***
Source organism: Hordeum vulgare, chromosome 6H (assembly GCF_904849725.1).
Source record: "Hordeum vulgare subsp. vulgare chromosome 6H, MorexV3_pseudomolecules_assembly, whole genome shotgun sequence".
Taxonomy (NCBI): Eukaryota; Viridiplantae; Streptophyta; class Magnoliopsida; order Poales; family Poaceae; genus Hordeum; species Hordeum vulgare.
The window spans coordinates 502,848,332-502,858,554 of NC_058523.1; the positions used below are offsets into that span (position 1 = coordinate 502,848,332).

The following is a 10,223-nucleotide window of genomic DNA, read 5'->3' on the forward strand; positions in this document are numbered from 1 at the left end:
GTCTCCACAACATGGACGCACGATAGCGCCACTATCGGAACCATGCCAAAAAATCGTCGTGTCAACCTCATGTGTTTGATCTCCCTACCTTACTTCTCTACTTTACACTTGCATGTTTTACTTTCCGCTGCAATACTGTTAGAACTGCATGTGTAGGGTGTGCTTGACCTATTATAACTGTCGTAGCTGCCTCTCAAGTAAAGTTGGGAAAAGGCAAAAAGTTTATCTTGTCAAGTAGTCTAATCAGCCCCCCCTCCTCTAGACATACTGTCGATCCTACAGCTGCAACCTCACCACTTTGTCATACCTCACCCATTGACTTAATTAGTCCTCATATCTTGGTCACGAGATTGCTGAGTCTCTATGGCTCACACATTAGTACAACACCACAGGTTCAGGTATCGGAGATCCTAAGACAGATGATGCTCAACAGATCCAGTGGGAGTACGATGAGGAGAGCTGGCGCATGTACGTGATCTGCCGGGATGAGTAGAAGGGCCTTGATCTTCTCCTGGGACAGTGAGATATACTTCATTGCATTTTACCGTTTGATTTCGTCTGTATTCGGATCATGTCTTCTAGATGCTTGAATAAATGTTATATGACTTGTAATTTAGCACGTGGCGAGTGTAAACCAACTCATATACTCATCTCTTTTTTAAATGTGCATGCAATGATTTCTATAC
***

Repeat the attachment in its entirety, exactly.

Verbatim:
Source organism: Hordeum vulgare, chromosome 6H (assembly GCF_904849725.1).
Source record: "Hordeum vulgare subsp. vulgare chromosome 6H, MorexV3_pseudomolecules_assembly, whole genome shotgun sequence".
Taxonomy (NCBI): Eukaryota; Viridiplantae; Streptophyta; class Magnoliopsida; order Poales; family Poaceae; genus Hordeum; species Hordeum vulgare.
The window spans coordinates 502,848,332-502,858,554 of NC_058523.1; the positions used below are offsets into that span (position 1 = coordinate 502,848,332).

The following is a 10,223-nucleotide window of genomic DNA, read 5'->3' on the forward strand; positions in this document are numbered from 1 at the left end:
GTCTCCACAACATGGACGCACGATAGCGCCACTATCGGAACCATGCCAAAAAATCGTCGTGTCAACCTCATGTGTTTGATCTCCCTACCTTACTTCTCTACTTTACACTTGCATGTTTTACTTTCCGCTGCAATACTGTTAGAACTGCATGTGTAGGGTGTGCTTGACCTATTATAACTGTCGTAGCTGCCTCTCAAGTAAAGTTGGGAAAAGGCAAAAAGTTTATCTTGTCAAGTAGTCTAATCAGCCCCCCCTCCTCTAGACATACTGTCGATCCTACAGCTGCAACCTCACCACTTTGTCATACCTCACCCATTGACTTAATTAGTCCTCATATCTTGGTCACGAGATTGCTGAGTCTCTATGGCTCACACATTAGTACAACACCACAGGTTCAGGTATCGGAGATCCTAAGACAGATGATGCTCAACAGATCCAGTGGGAGTACGATGAGGAGAGCTGGCGCATGTACGTGATCTGCCGGGATGAGTAGAAGGGCCTTGATCTTCTCCTGGGACAGTGAGATATACTTCATTGCATTTTACCGTTTGATTTCGTCTGTATTCGGATCATGTCTTCTAGATGCTTGAATAAATGTTATATGACTTGTAATTTAGCACGTGGCGAGTGTAAACCAACTCATATACTCATCTCTTTTTTAAATGTGCATGCAATGATTTCTATAC